The security restrictions being placed on Philadelphia for the papal visit invite comparison to the fenced-in "closed cities" of World War II.
Or Manhattan after the 9/11 terrorist attacks.
Or American cities patrolled by National Guard troops during riots in the 1960s.
Rarely has a peacetime event drawn such Draconian security measures across such a broad section of a U.S. city.
Overkill is the word being used by some law enforcement and transportation officials for the sweeping shutdown of highways and bridges, and the creation of a Beirut-style "green zone" where most vehicle traffic will be forbidden.
"It's like they're trying to hypnotize us: 'You will like this, you will like this,'" said one official, who requested anonymity.
"Every law enforcement agency in the region thinks they're relevant," said another. "Everybody's getting involved. It's crazy."
The officials, who attended planning meetings for papal security, were not authorized to discuss the plans on the record.
Chain-link fences to protect the pope and corral visitors are reminiscent of the fences that closed Oak Ridge, Tenn., and Los Alamos, N.M., during World War II, when those cities were shut to outsiders because of the secret work of scientists on the Manhattan Project to build the first atomic bombs.
Other American cities have been closed because of riots and civil unrest, notably in the 1960s, when National Guard soldiers enforced curfews and set up barricades.
More recently, many Americans have vivid memories of Manhattan immediately after the 9/11 attacks, with bridges and highways closed to all but emergency workers.
But in peacetime, cities have hosted political conventions, Olympics, inaugurations, and sports celebrations without the kind of security net being draped over Philadelphia.
They have even hosted popes without this kind of security.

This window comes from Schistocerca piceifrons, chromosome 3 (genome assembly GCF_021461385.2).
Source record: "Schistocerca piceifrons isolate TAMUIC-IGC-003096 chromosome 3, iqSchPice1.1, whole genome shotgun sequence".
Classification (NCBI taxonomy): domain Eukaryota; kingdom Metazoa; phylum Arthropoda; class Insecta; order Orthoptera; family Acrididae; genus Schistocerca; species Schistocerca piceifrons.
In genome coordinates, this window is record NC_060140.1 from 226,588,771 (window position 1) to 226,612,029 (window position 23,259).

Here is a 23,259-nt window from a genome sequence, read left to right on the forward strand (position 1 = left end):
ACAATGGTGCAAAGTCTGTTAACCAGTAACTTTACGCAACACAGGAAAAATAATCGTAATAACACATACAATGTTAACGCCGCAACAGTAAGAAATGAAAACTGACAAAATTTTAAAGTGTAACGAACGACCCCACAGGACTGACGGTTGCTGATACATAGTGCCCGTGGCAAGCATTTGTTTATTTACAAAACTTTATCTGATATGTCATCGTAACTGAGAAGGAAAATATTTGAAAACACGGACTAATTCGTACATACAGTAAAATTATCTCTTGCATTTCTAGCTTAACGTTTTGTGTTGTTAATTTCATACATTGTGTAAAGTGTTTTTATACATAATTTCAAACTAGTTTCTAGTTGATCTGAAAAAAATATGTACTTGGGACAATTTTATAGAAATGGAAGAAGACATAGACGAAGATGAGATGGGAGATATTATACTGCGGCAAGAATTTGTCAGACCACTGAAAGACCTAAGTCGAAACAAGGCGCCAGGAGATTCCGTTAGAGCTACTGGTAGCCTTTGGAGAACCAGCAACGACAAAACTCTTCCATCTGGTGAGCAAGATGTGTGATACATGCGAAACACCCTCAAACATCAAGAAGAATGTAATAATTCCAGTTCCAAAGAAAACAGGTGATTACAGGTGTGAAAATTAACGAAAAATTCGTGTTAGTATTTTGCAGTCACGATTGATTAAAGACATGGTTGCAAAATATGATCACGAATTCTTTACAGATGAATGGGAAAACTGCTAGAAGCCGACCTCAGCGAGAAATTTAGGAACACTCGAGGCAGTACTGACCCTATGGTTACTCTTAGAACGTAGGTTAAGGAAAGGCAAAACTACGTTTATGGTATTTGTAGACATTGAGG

In October 1979, Pope John Paul II drew about 1.2 million spectators for his appearances in Philadelphia, with throngs for his motorcade from Philadelphia International Airport up Broad Street and 400,000 in Logan Square for a Mass.
There were no special SEPTA passes required to get to Center City, no green zones, and no fences to keep out the unsecure.
The pope slipped his minders several times to mingle with children and others in the crowd, although Philadelphia police and Secret Service agents were always close at hand.
"The only noticeable discontent was at Logan Circle, where a number of holders of rare silver tickets were denied their seats, apparently because of the presence of hundreds of counterfeit tickets," the Philadelphia Daily News reported at the time. "Despite that headache, an estimated 400,000 jammed the circle and surrounding streets for the Mass."
But things have changed since 1979.
Especially since 9/11, security has trumped convenience, comfort, and ease of movement. Concern about violence lurks at every mass gathering, especially when prominent leaders are present.
"Better safe than sorry" has become the unofficial motto of the nation.
So the Secret Service has directed many of the decisions made by local law enforcement and transportation officials for the papal visit, prompting some officials to complain privately of "heavy-handed" tactics by the feds.